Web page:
Tubal Intraepithelial Carcinoma
Christopher P. Crum
Brigham & Women's Hospital
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This is a fallopian tube from a 44 year old woman with a history of BRCA mutation who underwent a
prophylactic salpingo-oophorectomy. A single plica is lined by a population of abnormal tubal epithelial
Prophylactic salpingo-oophorectomies or their equivalent are performed when patients either have a
hereditary BRCA mutation (BRCA+) or a perceived increase risk of breast or ovarian cancer based on
personal or family history. The objective is to bot prevent ovarian cancer and exclude an occult or
unsuspected malignancy. The pathologist must do the following:
1) Ensure that the tubes and ovaries are examined in their entirety.
2) Exclude benign mimics of early Mullerian neoplasia during the histologic exam.
3) Determine if a malignancy is present. The earliest form is a tubal intraepithelial carcinoma (TIC)
Most of these are serous but a minority exhibit other patterns, including endometrioid histology.
1) The fallopian tube hosts a wider range of mucosal variations, including secretory cell
hyperplasias, papillary hyperplasias, and benign proliferations of predominately ciliated epithelium. An
important finding in most of these is the presence of relatively mild nuclear enlargement, preservation
of cell polarity, conspicuous cilia, and strong cell-cell cohesion.
2) Serous carcinogenesis in the fimbria. Excluding occasional endometrioid
tumors, components of this carcinogenic sequence share one or more features that
characterize a clonally derived population with a common genetic abnormality (p53 mutation).
These include p53 positivity resulting from a p53 mutation, cellular proliferation, atypia and ultimately
the capacity to spread to adjacent organs without invading. They fall into the following categories.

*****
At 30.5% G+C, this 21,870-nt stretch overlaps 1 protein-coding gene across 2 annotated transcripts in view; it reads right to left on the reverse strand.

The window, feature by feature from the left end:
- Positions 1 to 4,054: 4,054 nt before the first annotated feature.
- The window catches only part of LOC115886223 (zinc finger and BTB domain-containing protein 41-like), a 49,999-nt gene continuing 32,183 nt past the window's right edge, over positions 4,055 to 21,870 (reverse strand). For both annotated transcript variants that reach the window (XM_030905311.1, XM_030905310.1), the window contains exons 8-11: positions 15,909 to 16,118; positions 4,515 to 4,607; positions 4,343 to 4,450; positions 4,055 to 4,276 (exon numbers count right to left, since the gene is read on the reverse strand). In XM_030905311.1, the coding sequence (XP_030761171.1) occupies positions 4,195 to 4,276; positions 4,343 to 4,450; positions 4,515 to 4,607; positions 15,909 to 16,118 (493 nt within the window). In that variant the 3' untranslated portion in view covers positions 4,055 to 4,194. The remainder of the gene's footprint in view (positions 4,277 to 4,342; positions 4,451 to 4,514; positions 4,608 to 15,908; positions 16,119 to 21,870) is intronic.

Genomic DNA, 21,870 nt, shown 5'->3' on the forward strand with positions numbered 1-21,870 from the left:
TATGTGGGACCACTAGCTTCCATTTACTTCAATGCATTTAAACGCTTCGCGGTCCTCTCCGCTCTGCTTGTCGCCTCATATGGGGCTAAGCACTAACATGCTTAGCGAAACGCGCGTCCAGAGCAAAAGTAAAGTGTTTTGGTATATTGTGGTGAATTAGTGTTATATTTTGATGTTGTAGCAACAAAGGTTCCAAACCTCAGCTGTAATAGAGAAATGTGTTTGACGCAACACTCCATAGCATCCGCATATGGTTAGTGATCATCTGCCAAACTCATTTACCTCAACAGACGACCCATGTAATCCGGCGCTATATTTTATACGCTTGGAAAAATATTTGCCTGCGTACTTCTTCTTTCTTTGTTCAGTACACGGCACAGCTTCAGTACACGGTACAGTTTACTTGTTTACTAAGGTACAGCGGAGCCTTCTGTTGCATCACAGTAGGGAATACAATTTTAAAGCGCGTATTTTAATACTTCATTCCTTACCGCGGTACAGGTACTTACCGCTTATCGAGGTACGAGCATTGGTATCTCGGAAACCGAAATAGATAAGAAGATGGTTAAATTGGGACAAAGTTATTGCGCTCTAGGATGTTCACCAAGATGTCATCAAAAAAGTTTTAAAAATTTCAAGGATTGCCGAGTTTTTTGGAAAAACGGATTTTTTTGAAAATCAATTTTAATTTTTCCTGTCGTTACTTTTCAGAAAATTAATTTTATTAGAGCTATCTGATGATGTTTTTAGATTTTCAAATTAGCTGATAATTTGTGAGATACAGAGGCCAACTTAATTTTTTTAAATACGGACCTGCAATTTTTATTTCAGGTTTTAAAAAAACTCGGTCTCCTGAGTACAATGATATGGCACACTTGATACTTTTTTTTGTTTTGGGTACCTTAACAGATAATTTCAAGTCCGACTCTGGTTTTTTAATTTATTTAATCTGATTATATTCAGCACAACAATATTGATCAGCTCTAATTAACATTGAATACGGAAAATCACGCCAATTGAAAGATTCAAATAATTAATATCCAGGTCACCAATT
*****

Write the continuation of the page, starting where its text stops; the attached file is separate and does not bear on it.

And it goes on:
a) Step I, "Latent precursors", characterized
byp53 mutations but lacking either appreciable atypia or increased
proliferative index. These small clonal expansions of p53 mutated epithelium are the result of
un-repaired DNA damage, possibly resulting from the release of oxidants at the time of ovulation. We
term these latent precursors "p53 signatures."
We do not classify P53 signatures as either malignant or neoplastic because they do not exhibit increased
proliferation and cannot be distinguished from the adjacent mucosa by morphologic inspection alone.
Nevertheless, the p53 signature is an entity that shares many characteristics with tubal carcinoma, hence
the designation as a latent precursor. P53 signatures are strongly p53 positive (80% of 12 or more
consecutive nuclei), involve secretory cells, localize principally to the fimbria, exhibit evidence of
DNA damage, frequently co-exist with TIC and often contain p53 mutations. However, like many precursors
at other sites, p53 signatures are common and presumed unlikely to progress to malignancy. Because of
this and because they are not recognizable without p53 immunostaining, p53 signatures are not relevant to
patient management. They are probably, however, a critical link in the pathway to pelvic serous
carcinoma that may provide clues to the pathogenesis of many of these cancers.
b) Step II, Tubal intraepithelial